Todd Hamina is an opinionated winemaker. Like all opinionated winemakers he can be controversial. He also happens to be making some outstanding wines. This should not be surprising as the politically correct usually make politically correct wines, which is just as boring in the wine world as it is in the real world. Todd had a solid winemaking foundation moving through important Oregon cellars such as Patton Valley and Maysara before founding his own label, Biggio Hamina, with the 2007 vintage. The results of that education are evident in his new wines.
Those of us who cut our teeth on European wines many decades ago often accept today's supercharged wines with grudging respect and wistful memory of those more elegant, balanced wines of our past. I ran into Todd today and tasted some of his first releases and I can only say that I was blown away by his wines, which took me back to a day when wines lived by verve not power.
I was so impressed with Todd's wines that I bought two bottles almost out of disbelief. When I retasted them with my dinner I liked them even better than I did before. These are genuine wines made without regard to current fashion that were only guided by the vision of the winemaker and nature. Love them or hate them they're Todd's wines, a personal statement. I loved them.
The 2007 Biggio Hamina Melon de Bourgogne, Deux Vert Vineyard just astounded me. Firm and bright with zinging minerality and a long clean, truly dry finish, this is the first American Melon that I've tasted that will actually remind wine drinkers of the great wines of Muscadet, where the only really great examples of this variety have been produced. When I tasted this wine, from the excellent Deux Vert vineyard in the Yamhill Carlton AVA, I could only think what a shame it is that these fine grapes have been wasted in previous vintages by less thoughtful winemakers, but I'm thrilled that someone is now finally taking proper care of them. I would confidently show this wine to the most devoted Muscadet drinker.
The 2007 Biggio Hamina Willamette Valley Pinot Noir is nothing short of a profile in winemaking courage as few have the guts to make real pinot these days. This is real pinot noir for real pinot noir drinkers. Those that prefer pinot that tastes more like syrah won't like this wine and should leave it for the those that love pinot for its natural, refined personality. The color is a delicate, inviting translucent garnet. It's rare to see pinot this color anywhere these days and I applaud Todd's courage to let real pinot characteristics show through in his wines. Pinot does not naturally have a lot of color and you can bet the dark wines you see these days are made by some sort of cheat. Enzymes or other varieties are all to often used to add an unnatural depth of color to pinot noir. If you can't read through a glass of pinot, something is amiss. The nose is lifting and fresh with earthy truffle and orange zest spice layered over lively bitter cherry fruit. The finish is long and clean. I could only think of excellent pinots from lesser Burgundy appellations like Marsannay and Fixin when I drank this beauty.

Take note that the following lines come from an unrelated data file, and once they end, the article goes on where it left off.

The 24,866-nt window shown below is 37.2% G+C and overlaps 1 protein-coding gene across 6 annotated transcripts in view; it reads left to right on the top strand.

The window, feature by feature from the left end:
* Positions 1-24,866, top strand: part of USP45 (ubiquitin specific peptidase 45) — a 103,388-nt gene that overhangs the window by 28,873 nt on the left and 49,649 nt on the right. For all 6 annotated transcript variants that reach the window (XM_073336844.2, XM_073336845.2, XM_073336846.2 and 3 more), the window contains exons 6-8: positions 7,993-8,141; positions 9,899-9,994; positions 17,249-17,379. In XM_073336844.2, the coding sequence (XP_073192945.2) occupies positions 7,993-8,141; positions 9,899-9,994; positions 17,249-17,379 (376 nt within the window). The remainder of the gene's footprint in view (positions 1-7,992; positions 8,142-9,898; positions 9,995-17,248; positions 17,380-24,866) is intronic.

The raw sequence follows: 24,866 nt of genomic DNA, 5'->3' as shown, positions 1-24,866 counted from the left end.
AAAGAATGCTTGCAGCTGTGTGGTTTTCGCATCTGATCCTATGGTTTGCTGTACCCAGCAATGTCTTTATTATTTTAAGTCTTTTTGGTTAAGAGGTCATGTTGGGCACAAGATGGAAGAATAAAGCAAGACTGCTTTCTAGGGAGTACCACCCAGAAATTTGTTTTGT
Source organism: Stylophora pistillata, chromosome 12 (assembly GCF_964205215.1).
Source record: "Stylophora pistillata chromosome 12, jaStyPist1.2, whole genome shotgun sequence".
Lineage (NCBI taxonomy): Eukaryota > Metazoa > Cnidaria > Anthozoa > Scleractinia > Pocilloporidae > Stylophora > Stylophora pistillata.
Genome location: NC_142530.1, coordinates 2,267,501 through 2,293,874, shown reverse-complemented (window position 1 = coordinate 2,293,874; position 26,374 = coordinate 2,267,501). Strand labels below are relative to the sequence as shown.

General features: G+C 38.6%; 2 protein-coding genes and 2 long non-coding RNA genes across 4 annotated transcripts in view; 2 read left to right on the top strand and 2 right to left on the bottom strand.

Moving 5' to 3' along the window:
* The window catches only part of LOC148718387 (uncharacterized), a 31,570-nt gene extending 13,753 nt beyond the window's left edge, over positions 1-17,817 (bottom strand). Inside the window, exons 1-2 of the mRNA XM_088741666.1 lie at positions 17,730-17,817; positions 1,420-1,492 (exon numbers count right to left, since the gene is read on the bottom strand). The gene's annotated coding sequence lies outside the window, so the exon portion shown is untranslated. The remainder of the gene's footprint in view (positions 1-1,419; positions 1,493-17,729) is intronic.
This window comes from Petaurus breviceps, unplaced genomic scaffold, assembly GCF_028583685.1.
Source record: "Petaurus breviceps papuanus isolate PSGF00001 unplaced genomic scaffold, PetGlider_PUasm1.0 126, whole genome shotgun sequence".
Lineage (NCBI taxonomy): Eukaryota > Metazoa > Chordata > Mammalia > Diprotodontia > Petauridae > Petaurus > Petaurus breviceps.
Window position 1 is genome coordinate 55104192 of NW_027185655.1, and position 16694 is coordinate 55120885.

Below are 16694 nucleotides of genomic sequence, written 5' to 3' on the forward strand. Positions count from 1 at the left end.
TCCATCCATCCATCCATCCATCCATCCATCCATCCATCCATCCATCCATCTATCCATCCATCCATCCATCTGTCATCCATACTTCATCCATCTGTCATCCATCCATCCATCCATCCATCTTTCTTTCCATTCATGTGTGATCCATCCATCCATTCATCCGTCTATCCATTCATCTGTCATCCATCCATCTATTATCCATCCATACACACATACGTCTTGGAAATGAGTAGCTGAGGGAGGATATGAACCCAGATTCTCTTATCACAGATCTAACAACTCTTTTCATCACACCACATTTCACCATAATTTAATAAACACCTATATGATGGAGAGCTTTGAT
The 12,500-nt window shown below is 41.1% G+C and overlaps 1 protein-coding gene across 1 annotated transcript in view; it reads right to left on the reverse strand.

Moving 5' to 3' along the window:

Both of these wines are an astounding 12.5% alcohol, which makes them almost freaks these days. Tasting wines like this makes you realize what a critical issue alcohol is as you can taste so much more in these wines simply because all the nuance is not overwhelmed by alcohol. For delicate varieties like pinot this issue has gone out of control as high-alcohol pinots are just boring and pointless to drink because they don't taste like pinot anymore. If you want a big wine get something from a big variety like syrah, not a delicate variety like pinot.
Another astounding fact about these wines is that they are also both $20 or less a bottle. I know, like you, I thought such wines did not exist in America. Actually for all practical purposes they don't, but now at least two do. Hopefully, soon there will be a lot more.
Todd will be releasing some single vineyard pinot noirs, syrah and pinot blanc from the 2007 vintage and I can't wait to taste them. If these wines are any indicator they should be something very special indeed.